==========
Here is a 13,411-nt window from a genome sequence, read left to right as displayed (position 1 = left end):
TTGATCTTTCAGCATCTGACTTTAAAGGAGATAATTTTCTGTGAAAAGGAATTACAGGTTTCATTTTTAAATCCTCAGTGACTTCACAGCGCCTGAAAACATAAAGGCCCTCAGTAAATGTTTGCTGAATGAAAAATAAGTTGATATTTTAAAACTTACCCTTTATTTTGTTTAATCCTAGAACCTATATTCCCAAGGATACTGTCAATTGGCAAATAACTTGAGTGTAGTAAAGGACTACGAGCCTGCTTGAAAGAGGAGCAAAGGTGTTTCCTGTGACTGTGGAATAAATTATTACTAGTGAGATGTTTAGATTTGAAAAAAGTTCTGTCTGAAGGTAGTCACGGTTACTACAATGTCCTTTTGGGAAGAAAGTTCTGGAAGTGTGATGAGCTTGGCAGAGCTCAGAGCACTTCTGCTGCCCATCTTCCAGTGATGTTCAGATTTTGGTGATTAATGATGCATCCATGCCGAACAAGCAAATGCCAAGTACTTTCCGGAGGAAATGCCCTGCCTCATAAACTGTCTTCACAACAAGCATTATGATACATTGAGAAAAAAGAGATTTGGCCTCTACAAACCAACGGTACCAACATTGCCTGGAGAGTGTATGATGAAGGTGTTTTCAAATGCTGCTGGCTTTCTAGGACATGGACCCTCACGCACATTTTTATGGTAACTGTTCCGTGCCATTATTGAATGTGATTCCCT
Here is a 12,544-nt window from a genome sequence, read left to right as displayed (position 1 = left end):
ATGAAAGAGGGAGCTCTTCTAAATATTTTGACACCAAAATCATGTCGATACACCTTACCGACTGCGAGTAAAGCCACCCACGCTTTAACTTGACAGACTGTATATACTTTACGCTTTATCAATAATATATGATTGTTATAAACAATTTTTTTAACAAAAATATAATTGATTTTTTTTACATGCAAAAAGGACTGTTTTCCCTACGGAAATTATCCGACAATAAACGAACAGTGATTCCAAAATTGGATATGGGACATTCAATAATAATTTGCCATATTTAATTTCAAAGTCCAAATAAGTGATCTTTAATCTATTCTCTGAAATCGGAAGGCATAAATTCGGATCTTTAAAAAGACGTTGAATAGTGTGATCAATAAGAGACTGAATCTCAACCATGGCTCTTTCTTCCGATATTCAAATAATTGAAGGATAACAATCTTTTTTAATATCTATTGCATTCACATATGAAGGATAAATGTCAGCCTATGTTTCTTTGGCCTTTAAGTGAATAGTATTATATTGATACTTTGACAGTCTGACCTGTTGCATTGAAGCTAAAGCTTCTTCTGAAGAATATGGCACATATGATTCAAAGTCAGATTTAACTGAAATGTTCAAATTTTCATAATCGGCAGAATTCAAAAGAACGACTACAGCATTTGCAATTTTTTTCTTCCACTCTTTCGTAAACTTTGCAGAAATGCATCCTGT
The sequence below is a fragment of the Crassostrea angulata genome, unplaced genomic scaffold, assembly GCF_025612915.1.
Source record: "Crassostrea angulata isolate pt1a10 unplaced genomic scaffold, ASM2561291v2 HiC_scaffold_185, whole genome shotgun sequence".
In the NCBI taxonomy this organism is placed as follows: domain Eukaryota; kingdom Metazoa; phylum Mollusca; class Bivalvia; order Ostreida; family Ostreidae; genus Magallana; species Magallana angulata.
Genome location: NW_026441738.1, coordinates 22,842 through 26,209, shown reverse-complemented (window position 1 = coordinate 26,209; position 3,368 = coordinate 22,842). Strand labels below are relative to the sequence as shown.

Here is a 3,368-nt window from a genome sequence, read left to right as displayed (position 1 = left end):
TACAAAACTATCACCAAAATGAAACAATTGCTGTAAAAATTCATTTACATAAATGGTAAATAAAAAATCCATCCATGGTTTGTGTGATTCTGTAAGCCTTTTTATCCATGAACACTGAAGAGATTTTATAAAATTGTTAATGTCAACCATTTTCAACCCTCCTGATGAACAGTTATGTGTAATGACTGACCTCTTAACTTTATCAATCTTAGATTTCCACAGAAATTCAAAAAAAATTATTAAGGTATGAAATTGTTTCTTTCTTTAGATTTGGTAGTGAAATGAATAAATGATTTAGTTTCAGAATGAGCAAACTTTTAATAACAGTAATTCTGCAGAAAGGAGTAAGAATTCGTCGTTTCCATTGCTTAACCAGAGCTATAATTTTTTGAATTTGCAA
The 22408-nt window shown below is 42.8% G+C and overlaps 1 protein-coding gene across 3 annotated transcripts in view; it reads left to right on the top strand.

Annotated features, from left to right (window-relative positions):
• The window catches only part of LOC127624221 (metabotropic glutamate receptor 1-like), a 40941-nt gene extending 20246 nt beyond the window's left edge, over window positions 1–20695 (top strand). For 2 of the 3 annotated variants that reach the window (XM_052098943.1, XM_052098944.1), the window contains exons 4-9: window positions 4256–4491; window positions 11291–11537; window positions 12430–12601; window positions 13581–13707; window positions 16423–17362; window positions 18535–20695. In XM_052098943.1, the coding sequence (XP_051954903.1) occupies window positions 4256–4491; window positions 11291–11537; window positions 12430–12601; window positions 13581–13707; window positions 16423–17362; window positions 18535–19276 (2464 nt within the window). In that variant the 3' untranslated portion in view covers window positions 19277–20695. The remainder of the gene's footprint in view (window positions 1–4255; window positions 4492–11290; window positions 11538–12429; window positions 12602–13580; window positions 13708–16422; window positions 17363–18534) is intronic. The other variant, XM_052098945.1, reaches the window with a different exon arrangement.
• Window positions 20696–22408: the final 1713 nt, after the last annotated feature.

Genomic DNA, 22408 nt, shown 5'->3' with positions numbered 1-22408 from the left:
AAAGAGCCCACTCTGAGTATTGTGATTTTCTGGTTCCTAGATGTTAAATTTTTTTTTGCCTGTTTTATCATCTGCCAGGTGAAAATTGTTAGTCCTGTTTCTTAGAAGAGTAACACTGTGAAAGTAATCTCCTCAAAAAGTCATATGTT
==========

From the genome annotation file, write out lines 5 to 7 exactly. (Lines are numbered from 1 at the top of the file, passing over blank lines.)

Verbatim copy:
The sequence below is a fragment of the Crassostrea angulata genome, unplaced genomic scaffold, assembly GCF_025612915.1.
Source record: "Crassostrea angulata isolate pt1a10 unplaced genomic scaffold, ASM2561291v2 HiC_scaffold_185, whole genome shotgun sequence".
In the NCBI taxonomy this organism is placed as follows: domain Eukaryota; kingdom Metazoa; phylum Mollusca; class Bivalvia; order Ostreida; family Ostreidae; genus Magallana; species Magallana angulata.